Published in Canyon Voices: Here but Fading


Tonight, I will attend my very first magazine launch party at ASU-West for their literary magazine Canyon Voices: Journal for Emerging Writers and Artists. A non-fiction essay I wrote entitled “Here but Fading” made the cut for their spring 2012 edition. Although this may have been the hardest essay I’ve ever written, they’ve asked me to read it at the launch party tonight. Idiot that I am, I agreed. Wish me luck. For your consideration, an excerpt from my most recently published work.

Here but Fading

My grandfather turns ninety this year. As usual, the family will take him out to Red Lobster for his birthday. He won’t remember it. My grandfather has dementia.

His name is Barney Schwind. He joined the Navy when he was just out of high school, left the family farm in Ohio, and headed to Chicago. He would later admit the only reason he joined the Navy was to get a college education for free. See, Papa is a smart guy. He met my grandmother while visiting a buddy in New York City.

Papa’s buddy’s name was Vernon Cochran. Everyone called Vernon “Rusty” because he had red hair. According to the story, Rusty said, “Hey, Barn, you doing anything tomorrow?” My papa said no, so Rusty invited him to a picnic. Rusty promised food, beer, and girls. Papa’s response? “Put me down for three.” He met my grandmother at that picnic. Although he now says he liked her “knockers,” I think he liked a lot about my grandmother. Hell, they’ve been married for over sixty years.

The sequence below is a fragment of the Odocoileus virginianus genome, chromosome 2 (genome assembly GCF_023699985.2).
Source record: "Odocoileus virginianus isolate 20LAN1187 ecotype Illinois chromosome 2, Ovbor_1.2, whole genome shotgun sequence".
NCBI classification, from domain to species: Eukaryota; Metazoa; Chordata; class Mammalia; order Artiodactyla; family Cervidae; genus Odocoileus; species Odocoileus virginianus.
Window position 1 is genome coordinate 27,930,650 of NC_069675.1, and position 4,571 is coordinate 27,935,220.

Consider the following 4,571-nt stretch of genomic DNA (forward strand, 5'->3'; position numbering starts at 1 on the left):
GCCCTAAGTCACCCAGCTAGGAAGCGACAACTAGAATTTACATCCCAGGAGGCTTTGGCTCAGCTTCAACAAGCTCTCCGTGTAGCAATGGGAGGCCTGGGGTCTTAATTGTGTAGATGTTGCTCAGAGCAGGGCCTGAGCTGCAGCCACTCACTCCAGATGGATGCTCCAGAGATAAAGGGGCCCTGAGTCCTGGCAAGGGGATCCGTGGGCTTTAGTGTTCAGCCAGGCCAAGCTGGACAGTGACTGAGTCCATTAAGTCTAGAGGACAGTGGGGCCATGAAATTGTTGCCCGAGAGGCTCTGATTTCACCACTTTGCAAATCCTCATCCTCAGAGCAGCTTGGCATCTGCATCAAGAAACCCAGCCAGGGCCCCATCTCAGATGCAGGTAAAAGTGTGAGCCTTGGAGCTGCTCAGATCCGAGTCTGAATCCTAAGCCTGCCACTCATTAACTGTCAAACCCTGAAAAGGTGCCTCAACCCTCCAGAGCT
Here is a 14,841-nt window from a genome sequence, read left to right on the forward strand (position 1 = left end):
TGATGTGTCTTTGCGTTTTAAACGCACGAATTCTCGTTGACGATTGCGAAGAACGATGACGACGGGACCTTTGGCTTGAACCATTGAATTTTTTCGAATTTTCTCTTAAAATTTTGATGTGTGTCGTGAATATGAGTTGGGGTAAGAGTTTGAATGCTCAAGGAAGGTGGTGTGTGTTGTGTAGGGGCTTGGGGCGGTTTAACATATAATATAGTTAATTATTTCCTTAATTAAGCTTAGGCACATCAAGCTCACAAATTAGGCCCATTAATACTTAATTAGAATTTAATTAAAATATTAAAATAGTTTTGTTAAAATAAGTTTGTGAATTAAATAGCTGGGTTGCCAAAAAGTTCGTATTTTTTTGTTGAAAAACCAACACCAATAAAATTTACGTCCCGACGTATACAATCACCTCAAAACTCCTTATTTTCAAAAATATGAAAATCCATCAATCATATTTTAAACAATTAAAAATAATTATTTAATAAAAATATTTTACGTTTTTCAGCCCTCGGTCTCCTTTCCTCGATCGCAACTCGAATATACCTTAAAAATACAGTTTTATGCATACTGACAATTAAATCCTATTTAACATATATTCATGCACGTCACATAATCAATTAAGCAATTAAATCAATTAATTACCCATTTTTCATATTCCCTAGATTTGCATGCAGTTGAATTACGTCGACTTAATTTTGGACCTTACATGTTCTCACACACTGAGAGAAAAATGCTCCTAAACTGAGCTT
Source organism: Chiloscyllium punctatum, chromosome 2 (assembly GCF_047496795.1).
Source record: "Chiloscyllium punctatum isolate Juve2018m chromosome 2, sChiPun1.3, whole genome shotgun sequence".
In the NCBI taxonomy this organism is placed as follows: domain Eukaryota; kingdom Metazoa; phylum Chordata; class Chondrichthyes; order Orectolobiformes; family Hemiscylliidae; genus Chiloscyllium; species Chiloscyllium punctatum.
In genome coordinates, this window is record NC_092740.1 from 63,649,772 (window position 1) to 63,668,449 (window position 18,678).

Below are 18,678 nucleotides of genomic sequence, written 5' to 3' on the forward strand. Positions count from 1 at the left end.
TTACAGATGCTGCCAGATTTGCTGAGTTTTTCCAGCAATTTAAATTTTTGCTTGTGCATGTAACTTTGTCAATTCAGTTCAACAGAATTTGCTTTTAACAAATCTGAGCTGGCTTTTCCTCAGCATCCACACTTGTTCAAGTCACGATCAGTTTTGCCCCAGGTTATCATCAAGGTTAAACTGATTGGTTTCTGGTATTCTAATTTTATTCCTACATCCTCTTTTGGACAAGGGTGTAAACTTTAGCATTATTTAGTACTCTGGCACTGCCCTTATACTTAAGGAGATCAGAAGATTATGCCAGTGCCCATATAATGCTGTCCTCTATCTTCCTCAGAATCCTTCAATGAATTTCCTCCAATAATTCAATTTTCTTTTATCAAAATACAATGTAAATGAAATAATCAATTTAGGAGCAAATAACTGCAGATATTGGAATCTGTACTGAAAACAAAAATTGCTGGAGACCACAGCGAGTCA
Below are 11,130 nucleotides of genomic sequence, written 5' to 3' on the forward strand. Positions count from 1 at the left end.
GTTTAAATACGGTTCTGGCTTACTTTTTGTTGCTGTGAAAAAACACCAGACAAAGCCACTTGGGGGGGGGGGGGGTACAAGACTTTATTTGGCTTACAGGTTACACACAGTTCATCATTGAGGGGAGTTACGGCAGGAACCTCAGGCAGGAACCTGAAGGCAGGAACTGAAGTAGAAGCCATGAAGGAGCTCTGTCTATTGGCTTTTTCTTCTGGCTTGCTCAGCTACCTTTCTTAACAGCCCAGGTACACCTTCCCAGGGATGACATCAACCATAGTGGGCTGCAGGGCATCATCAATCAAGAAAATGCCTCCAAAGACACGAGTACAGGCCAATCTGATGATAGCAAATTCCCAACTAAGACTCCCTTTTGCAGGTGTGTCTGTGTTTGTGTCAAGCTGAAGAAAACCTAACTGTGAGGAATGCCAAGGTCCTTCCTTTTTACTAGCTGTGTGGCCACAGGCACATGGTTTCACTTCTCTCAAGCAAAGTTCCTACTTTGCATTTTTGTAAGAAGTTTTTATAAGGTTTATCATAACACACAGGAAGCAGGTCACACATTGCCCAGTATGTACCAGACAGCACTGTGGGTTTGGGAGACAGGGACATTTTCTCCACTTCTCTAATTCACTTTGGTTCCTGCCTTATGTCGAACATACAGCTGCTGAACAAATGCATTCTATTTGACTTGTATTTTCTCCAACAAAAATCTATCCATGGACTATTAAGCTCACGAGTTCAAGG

When he tells you the story, he gets a far-off look in his eye—like he’s watching a black and white film version of that particular day. Papa remembers everything from the old days. He remembers classes he took in college. He remembers the one time he stopped over in Charleston, South Carolina. He used to tell me that story all the time when I lived there. I probably heard it a dozen times. The story got old, but hearing his voice never did.

I don’t know if it’s possible to pinpoint the onset of dementia. Dementia is one of those sneaky diseases that creeps up in the dark and makes a home in your head. We knew it was bad when Papa went mad. He claimed Grandma was sleeping around. The accusation would have been funny, considering my grandmother more closely resembles an apple every year. I should have laughed when my mom called to tell me about the incident. She giggled while she explained.

But I didn’t laugh. I couldn’t. Papa was gone, replaced by something foreign and sick. I would later realize my mom had no choice but to laugh. What else could she do? …

(There’s plenty more where this came from. Head over to the Canyon Voices website to read my essay in its completion.)

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